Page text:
With gas prices going up and food manufacturers putting less food in containers while rising prices, consumers have little control over how much the spend on some of their most basic purchases. However, there are some issues they can address. One of them is paying excess fees when making purchases with your credit card. Many consumers are not aware that the major credit cards have put protections in place to prevent merchants from charging extra simply for using a credit card.
Merchant agreements for credit card acceptance contain language that prevents them from requiring a minimum amount or charging cardholders extra for using a Visa or MasterCard. American Express, while not directly forbidding it, requires merchants to adhere to the same rules Visa and MasterCard have in place. Additionally, 10 states have laws that prohibit the practice. If you live in California, Colorado, Connecticut, Florida, Kansas, Maine, Massachusetts, New York, Oklahoma, or Texas you can find information on your states’ law and contact information for the state attorney general at http://usa.visa.com/personal/using_visa/checkout_fees/index.html.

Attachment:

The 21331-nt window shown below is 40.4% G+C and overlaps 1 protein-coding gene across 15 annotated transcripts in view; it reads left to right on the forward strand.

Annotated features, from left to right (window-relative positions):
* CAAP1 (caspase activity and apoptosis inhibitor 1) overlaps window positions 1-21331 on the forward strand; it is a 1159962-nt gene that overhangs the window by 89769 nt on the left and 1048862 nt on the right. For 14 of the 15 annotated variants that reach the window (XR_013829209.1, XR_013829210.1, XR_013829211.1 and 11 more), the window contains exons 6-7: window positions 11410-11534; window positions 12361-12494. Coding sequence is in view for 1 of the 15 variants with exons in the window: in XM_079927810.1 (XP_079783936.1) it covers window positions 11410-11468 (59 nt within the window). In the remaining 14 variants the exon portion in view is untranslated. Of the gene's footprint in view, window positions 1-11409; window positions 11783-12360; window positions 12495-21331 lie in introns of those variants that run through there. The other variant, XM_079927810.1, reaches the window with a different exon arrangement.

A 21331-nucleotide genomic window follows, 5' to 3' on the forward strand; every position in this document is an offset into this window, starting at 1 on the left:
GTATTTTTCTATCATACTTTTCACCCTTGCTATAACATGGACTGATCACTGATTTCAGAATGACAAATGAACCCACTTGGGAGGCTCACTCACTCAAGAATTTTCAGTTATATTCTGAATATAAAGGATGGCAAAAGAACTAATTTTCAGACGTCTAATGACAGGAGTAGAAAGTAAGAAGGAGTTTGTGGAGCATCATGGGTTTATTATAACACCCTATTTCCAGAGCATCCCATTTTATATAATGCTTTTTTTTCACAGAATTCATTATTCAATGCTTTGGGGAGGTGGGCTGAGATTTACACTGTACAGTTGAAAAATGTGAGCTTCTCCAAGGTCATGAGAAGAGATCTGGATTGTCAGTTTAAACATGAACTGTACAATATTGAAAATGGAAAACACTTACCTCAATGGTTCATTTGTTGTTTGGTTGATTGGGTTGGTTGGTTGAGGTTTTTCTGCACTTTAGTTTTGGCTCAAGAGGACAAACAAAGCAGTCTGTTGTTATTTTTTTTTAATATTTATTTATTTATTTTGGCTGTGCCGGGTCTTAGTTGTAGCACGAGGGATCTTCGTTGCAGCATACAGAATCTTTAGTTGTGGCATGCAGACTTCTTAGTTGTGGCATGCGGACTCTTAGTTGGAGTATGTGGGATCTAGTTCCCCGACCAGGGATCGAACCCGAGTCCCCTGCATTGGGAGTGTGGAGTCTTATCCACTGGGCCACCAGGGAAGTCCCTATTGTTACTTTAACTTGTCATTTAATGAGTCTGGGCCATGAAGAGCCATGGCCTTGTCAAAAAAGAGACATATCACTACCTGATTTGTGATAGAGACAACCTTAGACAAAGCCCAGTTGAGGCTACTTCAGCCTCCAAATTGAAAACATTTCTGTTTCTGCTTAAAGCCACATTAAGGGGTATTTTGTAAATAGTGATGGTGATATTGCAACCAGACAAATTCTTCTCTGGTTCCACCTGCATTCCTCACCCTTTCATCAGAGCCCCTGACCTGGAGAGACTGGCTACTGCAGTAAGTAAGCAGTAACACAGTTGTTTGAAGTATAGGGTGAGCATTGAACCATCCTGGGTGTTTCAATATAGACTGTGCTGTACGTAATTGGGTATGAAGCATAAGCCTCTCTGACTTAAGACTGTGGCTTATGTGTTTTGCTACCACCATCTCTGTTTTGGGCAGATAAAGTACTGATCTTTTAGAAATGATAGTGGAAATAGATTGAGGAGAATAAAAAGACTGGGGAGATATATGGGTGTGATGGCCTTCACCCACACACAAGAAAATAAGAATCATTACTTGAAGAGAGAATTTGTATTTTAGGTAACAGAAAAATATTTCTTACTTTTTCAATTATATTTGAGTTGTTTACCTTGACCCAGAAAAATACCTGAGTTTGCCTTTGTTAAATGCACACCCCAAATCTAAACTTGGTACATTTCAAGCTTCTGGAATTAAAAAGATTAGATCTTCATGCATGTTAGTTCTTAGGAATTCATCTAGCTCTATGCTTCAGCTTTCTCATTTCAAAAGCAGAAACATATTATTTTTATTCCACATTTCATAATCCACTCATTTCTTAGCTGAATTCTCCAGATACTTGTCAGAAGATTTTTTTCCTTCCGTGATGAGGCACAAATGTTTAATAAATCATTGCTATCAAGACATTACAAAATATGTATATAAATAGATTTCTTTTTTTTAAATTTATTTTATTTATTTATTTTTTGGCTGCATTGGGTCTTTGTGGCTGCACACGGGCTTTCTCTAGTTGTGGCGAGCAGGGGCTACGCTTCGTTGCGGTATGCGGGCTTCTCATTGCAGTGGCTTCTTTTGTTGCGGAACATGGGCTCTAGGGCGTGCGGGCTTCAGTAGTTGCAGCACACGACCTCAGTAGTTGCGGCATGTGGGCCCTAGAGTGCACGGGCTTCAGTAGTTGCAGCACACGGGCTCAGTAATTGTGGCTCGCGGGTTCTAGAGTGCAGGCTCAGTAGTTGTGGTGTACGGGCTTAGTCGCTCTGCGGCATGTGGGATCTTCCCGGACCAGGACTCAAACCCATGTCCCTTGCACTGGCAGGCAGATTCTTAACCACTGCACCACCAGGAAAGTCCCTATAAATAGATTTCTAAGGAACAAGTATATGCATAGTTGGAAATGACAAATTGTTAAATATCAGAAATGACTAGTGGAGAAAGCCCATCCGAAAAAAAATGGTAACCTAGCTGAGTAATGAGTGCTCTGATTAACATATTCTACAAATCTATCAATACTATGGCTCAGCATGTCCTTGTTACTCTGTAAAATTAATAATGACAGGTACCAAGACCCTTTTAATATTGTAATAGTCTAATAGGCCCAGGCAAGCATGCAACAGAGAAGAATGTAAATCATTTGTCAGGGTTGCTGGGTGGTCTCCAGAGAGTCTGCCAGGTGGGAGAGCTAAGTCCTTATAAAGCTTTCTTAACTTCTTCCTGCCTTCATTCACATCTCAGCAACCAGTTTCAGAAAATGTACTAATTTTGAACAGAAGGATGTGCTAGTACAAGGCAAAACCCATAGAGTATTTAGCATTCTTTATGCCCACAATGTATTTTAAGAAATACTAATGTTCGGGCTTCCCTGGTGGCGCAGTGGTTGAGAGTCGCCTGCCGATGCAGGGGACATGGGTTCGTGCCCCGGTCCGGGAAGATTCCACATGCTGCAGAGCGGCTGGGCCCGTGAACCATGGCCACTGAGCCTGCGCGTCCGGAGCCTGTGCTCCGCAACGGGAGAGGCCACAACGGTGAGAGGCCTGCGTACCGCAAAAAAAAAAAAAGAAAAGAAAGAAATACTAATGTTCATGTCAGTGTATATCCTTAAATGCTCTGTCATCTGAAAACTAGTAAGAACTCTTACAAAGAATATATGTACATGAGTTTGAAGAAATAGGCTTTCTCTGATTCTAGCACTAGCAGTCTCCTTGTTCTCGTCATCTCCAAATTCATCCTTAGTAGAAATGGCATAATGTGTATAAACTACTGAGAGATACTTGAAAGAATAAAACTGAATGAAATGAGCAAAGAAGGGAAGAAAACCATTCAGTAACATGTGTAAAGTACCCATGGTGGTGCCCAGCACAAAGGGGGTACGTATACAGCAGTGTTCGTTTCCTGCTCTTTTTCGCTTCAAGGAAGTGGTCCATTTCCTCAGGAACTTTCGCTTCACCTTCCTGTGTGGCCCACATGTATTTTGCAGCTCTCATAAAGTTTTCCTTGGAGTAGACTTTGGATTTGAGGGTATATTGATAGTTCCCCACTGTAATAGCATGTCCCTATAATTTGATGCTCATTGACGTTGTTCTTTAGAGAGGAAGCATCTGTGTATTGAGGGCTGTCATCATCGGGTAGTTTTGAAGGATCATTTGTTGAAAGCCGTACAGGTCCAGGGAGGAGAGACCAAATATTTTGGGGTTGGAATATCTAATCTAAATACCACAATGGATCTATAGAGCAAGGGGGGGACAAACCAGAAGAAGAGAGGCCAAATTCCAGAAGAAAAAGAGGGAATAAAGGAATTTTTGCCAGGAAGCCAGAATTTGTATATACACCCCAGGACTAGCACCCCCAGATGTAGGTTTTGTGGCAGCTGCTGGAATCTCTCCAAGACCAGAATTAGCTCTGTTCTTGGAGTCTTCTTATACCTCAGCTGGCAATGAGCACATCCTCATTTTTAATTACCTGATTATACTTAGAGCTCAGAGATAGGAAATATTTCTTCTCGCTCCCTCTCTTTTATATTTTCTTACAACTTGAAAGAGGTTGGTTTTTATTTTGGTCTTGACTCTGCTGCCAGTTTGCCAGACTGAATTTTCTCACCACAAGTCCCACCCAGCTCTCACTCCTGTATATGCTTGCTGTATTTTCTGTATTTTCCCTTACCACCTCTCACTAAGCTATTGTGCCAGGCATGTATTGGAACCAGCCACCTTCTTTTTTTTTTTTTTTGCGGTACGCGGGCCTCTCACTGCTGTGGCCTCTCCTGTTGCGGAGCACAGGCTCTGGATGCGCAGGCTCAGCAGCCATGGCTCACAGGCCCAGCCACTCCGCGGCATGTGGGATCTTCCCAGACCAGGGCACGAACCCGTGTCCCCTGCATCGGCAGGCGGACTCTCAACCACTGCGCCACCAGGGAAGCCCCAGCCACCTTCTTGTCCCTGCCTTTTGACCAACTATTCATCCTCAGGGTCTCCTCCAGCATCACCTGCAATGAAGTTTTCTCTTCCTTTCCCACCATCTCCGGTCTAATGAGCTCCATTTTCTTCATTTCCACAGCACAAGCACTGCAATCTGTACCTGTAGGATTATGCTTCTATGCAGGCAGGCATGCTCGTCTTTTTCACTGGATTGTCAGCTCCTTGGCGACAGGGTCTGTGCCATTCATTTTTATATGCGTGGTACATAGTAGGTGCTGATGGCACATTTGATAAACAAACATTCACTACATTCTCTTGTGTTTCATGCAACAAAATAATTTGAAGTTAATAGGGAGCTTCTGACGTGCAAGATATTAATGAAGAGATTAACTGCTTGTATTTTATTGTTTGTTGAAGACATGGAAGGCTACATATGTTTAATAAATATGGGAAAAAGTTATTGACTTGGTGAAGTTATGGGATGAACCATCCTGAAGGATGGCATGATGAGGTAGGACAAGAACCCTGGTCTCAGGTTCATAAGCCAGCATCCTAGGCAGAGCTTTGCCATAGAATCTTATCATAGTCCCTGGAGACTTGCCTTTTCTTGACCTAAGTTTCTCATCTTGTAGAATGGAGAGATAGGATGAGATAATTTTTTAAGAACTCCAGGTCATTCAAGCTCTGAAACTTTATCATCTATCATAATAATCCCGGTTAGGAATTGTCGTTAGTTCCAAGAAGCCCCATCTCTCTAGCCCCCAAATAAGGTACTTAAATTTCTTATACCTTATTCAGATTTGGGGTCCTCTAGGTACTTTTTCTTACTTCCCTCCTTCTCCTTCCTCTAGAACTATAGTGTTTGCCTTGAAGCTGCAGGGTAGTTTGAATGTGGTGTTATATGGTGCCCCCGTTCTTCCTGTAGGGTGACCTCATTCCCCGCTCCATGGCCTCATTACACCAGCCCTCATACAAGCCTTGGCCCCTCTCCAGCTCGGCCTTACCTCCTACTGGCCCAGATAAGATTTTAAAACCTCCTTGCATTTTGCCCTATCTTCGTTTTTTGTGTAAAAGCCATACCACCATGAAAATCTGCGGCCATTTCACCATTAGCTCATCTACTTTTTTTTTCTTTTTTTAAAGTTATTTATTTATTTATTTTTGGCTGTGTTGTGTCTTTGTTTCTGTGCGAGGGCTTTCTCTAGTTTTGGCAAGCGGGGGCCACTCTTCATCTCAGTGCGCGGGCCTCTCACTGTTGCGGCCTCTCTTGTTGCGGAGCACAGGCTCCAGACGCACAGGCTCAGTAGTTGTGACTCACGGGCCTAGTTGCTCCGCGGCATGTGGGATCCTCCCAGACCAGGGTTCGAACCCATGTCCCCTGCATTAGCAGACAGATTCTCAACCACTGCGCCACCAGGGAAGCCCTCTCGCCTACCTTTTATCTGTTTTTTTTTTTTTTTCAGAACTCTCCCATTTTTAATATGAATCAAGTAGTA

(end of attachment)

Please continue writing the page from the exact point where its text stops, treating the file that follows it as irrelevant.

Of course, many merchants do so and most card issuers fail to make consumers adequately aware of their rights. However, if you were to type “credit card merchant violations” into your search engine, you would find pages of articles on consumer rights and merchant violations. Some of it may seem outdated but is still applicable.
Merchants argue that they are being charged excessively by banks and have to pass the costs along to the consumer. This argument falls thin because the costs of credit card acceptance should already be built into the prices. They also make the argument that gas stations can charge more for credit cards and get away with. This has some merit but is not entirely true. Gas stations actually give a discount for paying with cash rather than charging cardholders a fee for card usage. It is only a difference in wording but it is significant enough to allow the practice. The only surprising thing is that more merchants do not take this approach. There are some exceptions to the no surcharge rule, involving government entities and educational institutions but that is another issue.
Remember your rights the next time you are shopping and the merchant tells you that it will cost you extra to use your credit card. Unless you need the item desperately and don’t have cash, think twice before making the purchase. If you cannot get out of it, you have the right to lodge a complaint and should do so. Contact Visa at https://usa.visa.com/checkoutfees/contact.jsp or MasterCard at http://www.mastercard.us/support/merchant-violations.html. For American Express file a dispute online through your account or tell the company about your experience at https://www152.americanexpress.com/EformsWeb/un/ViewSuppressionPage.do?loc_str=en_US&utype=internet&origin=6. If you live in one of the states that have laws against the practice, you can also contact your state attorney general and lodge a complaint. You should not have to pay extra simply so a merchant can pass the buck.
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